- George Bush's victory in the US presidential election
will be challenged in Ohio's supreme court today, when a group of
voters will allege widespread fraud.
- President Bush clinched re-election by winning the state
of Ohio on November 2 by a margin of 136,000 votes over the Democratic
candidate, John Kerry. Despite claims of fraud and technical glitches,
Senator Kerry decided that they were not big enough to affect the result
and conceded the election on November 3.
- However, Cliff Arnebeck, a lawyer representing a group
of voters challenging the Ohio result, claimed new analysis of various
anomalies suggested it was rigged.
- "We'll be calling for a reversal of the result based
on evidence developed in the course of litigation," Mr Arnebeck told
The Guardian yesterday. "Exit polling and substantial irregularities
excluded votes that should have been counted. There is evidence that votes
cast for one candidate were moved to the column of the other
- Mr Arnebeck, a legal adviser to a liberal group, Alliance
for Democracy, said the "contest of election" lawsuit will be
presented to a judge from the Ohio supreme court today on behalf of at
least 25 disgruntled voters. He said he expected other voters and
to join the case.
- Ohio's secretary of state, Kenneth Blackwell, has until
Monday to certify the result. His office did not return calls seeking
yesterday but his spokesman, Carlo LoParo, told the Associated Press news
agency: "There are no signs of widespread irregularities."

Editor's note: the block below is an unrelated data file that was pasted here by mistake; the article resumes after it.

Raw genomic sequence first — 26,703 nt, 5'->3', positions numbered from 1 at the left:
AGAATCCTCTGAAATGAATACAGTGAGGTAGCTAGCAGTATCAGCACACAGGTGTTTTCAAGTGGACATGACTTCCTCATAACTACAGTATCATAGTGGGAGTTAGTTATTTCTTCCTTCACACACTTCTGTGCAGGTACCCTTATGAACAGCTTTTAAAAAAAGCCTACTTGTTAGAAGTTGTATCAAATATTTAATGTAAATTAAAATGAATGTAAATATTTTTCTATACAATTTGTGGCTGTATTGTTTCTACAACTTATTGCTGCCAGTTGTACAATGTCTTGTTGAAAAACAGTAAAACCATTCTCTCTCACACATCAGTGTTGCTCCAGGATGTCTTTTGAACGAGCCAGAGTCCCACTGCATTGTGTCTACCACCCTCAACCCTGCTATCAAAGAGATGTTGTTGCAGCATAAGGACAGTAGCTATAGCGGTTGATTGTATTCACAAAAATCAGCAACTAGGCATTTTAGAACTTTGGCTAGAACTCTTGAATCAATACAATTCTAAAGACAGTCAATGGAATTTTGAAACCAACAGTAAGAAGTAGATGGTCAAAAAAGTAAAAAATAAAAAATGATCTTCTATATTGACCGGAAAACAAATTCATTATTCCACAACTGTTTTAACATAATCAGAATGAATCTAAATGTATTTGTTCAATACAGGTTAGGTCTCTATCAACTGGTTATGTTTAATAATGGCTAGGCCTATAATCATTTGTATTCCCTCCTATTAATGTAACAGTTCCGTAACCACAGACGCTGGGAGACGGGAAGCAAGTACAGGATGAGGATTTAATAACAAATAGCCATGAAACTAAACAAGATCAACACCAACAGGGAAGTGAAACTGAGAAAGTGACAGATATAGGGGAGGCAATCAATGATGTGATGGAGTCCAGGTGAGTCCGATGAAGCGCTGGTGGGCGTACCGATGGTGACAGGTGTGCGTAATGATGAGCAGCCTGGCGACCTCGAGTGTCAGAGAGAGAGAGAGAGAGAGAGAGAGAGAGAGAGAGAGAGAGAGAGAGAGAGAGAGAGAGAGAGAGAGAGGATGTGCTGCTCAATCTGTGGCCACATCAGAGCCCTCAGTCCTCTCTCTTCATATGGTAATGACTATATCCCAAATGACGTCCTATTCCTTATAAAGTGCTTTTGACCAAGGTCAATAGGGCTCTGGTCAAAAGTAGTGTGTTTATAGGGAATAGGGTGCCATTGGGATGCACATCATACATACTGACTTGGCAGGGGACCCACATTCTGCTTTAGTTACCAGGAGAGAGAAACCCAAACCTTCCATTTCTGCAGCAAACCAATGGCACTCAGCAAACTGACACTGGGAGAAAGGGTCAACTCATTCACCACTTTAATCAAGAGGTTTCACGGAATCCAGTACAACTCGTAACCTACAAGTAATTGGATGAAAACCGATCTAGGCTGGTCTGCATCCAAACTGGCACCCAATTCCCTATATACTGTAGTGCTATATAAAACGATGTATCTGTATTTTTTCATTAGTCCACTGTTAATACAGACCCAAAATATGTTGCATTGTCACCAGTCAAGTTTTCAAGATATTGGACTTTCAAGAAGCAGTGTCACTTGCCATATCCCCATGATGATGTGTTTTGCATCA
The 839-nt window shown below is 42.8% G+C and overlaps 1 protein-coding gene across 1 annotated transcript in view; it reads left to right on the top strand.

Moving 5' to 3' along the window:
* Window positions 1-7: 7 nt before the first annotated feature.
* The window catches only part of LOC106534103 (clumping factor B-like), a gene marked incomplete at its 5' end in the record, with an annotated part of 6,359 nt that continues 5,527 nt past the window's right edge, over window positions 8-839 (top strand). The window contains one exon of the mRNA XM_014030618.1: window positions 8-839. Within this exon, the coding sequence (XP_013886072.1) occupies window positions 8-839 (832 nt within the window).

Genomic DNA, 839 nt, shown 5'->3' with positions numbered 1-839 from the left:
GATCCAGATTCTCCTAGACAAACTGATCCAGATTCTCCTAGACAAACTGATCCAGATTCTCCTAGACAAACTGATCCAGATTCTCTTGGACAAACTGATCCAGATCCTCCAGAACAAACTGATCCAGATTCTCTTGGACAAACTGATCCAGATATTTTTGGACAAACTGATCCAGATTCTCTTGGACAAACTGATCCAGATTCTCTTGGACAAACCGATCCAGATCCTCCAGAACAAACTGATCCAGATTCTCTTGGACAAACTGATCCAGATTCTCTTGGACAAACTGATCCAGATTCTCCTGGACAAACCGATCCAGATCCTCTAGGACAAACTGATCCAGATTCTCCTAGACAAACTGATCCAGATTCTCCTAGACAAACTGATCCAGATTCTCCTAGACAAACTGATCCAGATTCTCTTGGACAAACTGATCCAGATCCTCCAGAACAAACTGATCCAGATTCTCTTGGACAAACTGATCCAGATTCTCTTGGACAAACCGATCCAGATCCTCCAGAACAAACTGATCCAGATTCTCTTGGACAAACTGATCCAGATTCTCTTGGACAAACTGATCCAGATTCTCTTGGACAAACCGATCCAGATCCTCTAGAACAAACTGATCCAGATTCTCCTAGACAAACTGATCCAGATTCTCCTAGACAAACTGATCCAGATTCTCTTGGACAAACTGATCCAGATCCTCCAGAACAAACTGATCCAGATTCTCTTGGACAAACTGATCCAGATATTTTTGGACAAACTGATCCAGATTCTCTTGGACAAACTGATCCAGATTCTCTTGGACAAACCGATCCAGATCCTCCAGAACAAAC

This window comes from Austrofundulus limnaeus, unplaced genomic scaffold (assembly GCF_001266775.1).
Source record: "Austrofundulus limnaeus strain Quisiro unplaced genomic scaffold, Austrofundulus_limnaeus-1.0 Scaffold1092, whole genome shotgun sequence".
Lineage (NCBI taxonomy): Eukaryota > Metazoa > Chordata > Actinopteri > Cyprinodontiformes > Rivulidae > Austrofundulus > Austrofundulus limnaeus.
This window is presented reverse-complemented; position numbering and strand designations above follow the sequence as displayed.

- Mr Arnebeck said that hearings held in Ohio cities have
brought to light new evidence of malpractice. He said one voter of a
group caught destroying Democratic registration documents in Nevada before
the election, had also been operating in Ohio.
- Critics of the Ohio count have also pointed to the case
of an electronic voting machine found to have credited President Bush with
3,893 extra votes in a suburb of Columbus where only 638 people voted.
State officials have said those votes will not be included in the final
- There have also been complaints focused on punch card
ballots, of the type which caused chaos in Florida in 2000. Voting involves
making a hole in the ballot against the chosen candidate by punching out
a small piece of card, a chad, with a stylus.
- In the 68 Ohio counties where the ballots were used this
year, according to some groups protesting at this year's election, vote
counters were unable to determine a vote for the president, but did
votes for other offices.
- The veteran civil rights leader, Reverend Jesse Jackson,
is spearheading the call for an Ohio recount. "We can live with
and losing. We cannot live with fraud and stealing," he said earlier
- The election challenge will be reviewed by a single judge
out of the seven members of Ohio's supreme court, who may let the election
stand, declare another winner, or throw out the result, forcing a recount
or even a new vote. The ruling can be appealed to the full court.
- Exit polls on election day suggested that the election
could be heading towards a Kerry victory, deepening the despair in
ranks at the Bush win. The anomaly was blamed on the exit polls, but Mr
Arnebeck argued that it was evidence of malpractice.
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